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Best practice intervention for young children with autism

What is autism?

Autism spectrum disorder is a developmental disorder, which affects a child’s social learning from the very early stages of life. Children with autism are less likely to observe and imitate others, to seek out and play with peers, to initiate social and communicative interactions. As a result, it is hard to respond to social initiations directed to them.  Unusual and repetitive behaviours emerge in the second year of life. This can be seen in difficulties with changes, wanting to stick to the same routines, and using unusual repetitive actions with their body or objects. Autism impacts many lives. In fact, it is estimated that 1 in 100 people in Australia have autism. It is important to choose an intervention that improves the features of autism. There are many intervention so understanding what makes an intervention good practice helps parents make the choice.

Throughout history people with ASD were misdiagnosed and inappropriate treatments were used. Generally speaking, autism is not a general learning problem or a learning disability. It is a neurodevelopment disability. On the positive side, children with autism can learn. In fact, some children have exceptional learning skills. However, social learning is difficult for every child with autism. As long as people understand the core features of autism then they can choose best practice interventions.

Best practice includes these principles

At a recent Speech Pathology Australia event, Dr David Trembath from Griffith University presented ‘Autism Update: A Clinically Focused Research Review’. He said that current research indicates that the best intervention for young children with autism should:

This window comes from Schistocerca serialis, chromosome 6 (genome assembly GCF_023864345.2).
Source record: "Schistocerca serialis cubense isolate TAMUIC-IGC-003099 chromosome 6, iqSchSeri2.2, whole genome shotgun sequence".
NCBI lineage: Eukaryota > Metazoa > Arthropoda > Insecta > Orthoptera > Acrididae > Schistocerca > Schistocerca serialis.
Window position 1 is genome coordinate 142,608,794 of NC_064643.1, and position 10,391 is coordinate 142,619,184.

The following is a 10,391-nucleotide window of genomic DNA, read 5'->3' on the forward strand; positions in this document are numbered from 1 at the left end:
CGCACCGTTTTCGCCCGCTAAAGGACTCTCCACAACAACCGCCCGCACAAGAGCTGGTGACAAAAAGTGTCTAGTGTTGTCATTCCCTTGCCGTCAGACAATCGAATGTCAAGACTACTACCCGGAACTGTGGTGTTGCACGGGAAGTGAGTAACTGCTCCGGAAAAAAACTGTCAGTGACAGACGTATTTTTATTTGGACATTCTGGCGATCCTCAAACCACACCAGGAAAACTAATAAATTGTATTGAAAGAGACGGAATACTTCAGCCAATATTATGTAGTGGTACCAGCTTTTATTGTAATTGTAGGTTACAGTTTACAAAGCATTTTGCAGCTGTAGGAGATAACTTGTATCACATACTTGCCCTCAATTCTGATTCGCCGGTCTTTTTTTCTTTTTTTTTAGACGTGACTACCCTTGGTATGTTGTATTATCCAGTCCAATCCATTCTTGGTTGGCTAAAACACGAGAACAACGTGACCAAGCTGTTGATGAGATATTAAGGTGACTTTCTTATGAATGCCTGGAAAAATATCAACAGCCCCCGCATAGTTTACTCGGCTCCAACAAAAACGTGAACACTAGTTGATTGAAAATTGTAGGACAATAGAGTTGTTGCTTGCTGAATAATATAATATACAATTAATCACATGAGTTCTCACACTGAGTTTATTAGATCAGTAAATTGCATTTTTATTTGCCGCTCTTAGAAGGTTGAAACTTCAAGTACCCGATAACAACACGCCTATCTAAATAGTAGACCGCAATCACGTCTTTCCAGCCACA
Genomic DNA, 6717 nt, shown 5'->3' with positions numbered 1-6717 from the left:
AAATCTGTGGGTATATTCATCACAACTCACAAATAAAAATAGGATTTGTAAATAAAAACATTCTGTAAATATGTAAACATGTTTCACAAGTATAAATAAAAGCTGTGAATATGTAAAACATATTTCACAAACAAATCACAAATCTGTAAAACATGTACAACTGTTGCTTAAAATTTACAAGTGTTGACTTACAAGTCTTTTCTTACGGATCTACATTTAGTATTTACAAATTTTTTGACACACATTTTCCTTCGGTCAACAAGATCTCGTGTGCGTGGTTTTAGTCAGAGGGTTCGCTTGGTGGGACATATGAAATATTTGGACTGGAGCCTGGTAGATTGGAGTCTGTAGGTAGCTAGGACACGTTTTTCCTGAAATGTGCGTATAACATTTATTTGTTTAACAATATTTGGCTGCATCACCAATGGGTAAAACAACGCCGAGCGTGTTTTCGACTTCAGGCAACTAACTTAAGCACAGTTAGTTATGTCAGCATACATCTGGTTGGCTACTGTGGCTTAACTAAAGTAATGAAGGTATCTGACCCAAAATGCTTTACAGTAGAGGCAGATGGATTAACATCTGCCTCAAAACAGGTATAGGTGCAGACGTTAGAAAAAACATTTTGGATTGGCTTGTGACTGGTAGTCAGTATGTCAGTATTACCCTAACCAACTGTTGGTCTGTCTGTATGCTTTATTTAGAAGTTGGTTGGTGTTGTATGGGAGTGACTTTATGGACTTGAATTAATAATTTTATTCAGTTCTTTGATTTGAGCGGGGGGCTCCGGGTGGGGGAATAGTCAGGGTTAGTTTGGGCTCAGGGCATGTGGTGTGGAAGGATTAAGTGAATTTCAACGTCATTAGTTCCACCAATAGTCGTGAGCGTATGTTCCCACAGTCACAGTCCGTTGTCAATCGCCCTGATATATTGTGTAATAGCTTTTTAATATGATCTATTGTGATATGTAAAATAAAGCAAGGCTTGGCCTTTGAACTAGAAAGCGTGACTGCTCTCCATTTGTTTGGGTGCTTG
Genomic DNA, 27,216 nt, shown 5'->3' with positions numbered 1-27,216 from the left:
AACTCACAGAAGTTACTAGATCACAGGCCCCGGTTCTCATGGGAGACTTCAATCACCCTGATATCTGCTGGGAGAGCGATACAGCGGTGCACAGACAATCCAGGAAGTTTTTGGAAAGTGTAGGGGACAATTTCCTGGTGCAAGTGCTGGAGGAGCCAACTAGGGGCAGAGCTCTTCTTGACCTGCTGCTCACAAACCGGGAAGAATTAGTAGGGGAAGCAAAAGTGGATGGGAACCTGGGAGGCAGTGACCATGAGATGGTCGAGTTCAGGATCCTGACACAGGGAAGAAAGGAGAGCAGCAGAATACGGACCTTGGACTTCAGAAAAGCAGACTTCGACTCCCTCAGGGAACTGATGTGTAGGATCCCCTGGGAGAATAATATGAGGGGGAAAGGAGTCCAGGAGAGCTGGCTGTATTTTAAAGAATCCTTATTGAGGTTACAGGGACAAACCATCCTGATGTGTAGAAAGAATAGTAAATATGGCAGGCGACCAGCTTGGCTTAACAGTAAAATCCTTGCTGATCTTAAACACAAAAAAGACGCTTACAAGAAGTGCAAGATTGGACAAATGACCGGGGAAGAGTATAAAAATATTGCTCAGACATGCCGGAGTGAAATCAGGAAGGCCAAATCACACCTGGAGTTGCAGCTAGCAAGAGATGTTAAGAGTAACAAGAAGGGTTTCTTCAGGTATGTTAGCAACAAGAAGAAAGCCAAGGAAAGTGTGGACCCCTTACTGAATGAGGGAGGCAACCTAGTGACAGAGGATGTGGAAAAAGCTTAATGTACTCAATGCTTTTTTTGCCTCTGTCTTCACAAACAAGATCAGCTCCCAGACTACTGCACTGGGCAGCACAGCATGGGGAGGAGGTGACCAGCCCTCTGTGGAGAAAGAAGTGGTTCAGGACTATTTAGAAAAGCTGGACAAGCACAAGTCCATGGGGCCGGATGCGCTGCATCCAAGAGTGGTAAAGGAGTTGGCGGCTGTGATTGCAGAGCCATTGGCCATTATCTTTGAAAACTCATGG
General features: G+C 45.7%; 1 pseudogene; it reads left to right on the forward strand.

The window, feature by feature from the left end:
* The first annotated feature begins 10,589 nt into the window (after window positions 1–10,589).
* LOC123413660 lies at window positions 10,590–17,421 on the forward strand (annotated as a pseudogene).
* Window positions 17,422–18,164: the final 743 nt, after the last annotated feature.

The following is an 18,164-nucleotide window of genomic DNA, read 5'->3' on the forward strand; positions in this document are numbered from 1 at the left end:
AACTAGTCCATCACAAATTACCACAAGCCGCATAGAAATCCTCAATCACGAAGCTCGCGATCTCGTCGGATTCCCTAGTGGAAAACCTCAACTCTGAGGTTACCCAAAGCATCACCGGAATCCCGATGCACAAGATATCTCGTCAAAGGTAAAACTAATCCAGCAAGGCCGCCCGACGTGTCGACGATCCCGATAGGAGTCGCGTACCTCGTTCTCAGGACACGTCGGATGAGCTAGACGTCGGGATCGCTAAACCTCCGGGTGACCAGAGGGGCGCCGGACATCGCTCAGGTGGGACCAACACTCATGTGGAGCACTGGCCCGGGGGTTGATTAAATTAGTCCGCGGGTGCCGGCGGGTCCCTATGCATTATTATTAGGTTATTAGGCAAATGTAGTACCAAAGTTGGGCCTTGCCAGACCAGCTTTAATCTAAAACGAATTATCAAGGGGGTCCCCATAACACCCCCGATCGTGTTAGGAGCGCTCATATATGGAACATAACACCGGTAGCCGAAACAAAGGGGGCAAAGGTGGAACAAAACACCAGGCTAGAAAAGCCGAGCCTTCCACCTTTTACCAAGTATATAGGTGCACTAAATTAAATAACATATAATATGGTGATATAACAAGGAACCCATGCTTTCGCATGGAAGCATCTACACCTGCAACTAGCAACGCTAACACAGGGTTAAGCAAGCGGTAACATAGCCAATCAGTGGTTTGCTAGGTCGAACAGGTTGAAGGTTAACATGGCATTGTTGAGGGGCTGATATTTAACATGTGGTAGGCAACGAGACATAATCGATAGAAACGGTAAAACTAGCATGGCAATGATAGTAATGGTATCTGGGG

1. Begins early in life
  2. Uses evidence-based strategies, strategies proven through research
  3. Addresses the individual child’s strengths and weaknesses
  4. Targets the core features of autism (such as reduced imitation, joint attention and social learning)
  5. Uses the three steps in teaching: ‘antecedent-response-consequence’
  6. Has a detailed description of the treatment procedures in an intervention manual that therapists use for their training
  7. Includes a process whereby a therapist has to prove that they can deliver the intervention according to the manual. This is a fidelity measure.
  8. Has individualised intervention goals. There should be no ‘one size fits all’ approach.
  9. It includes systematic monitoring of progress
  10. The sessions should have child-initiated activities, as opposed to therapist directed.

In other words, look closely at a program so you can decide if it includes enough best practice principles.

Dr Trembath reviewed all the intervention approaches in Australia. As a result, he found that the only early intervention approach for young children with autism that meets all the criteria is the Early Start Denver Model (ESDM). The ESDM is unique in the way it incorporates knowledge from different disciplines (including developmental science, applied behavioural analysis, and social affective neuroscience). Generally speaking, it facilitates learning and development in young children with autism.

OneOnOne Children’s Therapy has been using the ESDM as our best practice intervention for young children with autism since 2013. We are located in Bondi Junction in Sydney. Our team of therapists is trained at the highest levels of fidelity so we can improve children’s lives. If you want to find out more about the ESDM, then call our clinic on (02) 80657837 or email us.

 

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